The book starts off well, with discussions on the nature of chance and exploration of the biblical material for anything dealing with seemingly random events. Poythress ably shows that the Bible clearly presents God as in control of all these events. Numerous verses suggest that God is in control over “all” events, while verses which explicitly mention seemingly random or chance occurrences also attribute such events to divine knowledge and control. Poythress’ look into these topics is detailed and broad. He addresses the weather, random events like the toss of a die, human free choices, the life and death of the smallest creature or plant, and even gambling! These things are all argued to be ultimately, biblically under the sovereignty of God.

Another area the book excels in is the discussion of chance in rival worldviews. Any view which denies the centrality of God is one which suppresses the knowledge of God (Romans 1). Poythress notes that this means that “chance” may become a God-substitute. Chance is seen as being not only the explanation of events but their actual cause:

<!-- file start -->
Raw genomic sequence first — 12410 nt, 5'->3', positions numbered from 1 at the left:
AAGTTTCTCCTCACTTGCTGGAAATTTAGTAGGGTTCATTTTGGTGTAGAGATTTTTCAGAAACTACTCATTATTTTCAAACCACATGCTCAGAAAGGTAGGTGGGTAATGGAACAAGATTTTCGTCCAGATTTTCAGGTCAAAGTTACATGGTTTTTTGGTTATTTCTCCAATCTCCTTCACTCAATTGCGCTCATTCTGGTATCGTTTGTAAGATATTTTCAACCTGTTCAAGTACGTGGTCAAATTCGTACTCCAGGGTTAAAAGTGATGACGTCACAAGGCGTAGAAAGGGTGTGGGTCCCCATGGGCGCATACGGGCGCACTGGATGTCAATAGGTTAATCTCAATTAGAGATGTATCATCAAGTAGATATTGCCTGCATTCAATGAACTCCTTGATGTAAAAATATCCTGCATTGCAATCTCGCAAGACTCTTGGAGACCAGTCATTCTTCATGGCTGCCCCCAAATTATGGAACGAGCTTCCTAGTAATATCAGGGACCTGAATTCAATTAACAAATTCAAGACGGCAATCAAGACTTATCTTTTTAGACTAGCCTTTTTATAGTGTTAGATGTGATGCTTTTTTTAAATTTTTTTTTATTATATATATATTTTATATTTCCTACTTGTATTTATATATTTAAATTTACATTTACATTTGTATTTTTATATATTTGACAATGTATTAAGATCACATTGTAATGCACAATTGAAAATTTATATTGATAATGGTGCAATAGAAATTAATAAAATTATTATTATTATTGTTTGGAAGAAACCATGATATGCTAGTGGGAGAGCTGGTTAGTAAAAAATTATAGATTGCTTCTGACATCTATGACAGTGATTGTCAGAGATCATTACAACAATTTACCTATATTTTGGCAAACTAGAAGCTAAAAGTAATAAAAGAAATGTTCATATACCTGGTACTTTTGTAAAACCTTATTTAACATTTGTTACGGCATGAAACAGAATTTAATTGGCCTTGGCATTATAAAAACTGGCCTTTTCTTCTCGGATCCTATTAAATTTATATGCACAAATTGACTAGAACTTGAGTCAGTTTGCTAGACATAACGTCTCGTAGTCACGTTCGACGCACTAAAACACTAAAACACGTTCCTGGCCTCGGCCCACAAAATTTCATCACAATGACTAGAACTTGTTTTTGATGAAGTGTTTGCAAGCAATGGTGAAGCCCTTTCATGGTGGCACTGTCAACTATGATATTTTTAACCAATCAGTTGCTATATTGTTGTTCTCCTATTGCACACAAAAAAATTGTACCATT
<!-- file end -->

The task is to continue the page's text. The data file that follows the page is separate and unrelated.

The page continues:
People are implying that [Chance] has the power to bring about events… The word chance first gets associated with events that we as humans cannot predict or explain… Then, in a second step… [Chance] becomes a label that we offer as the new explanation for the unpredictable event… We say “Chance brought it about”… (Kindle Location 1707)

Chance as an explanation, Poythress argues, is ultimately empty. For chance is substituted to become whatever we cannot predict or explain, and is then used itself as the explanation. I found Poythress’ comments here interesting and very insightful. His application of this concept to other worldviews later in the book makes it worth the read for these sections alone.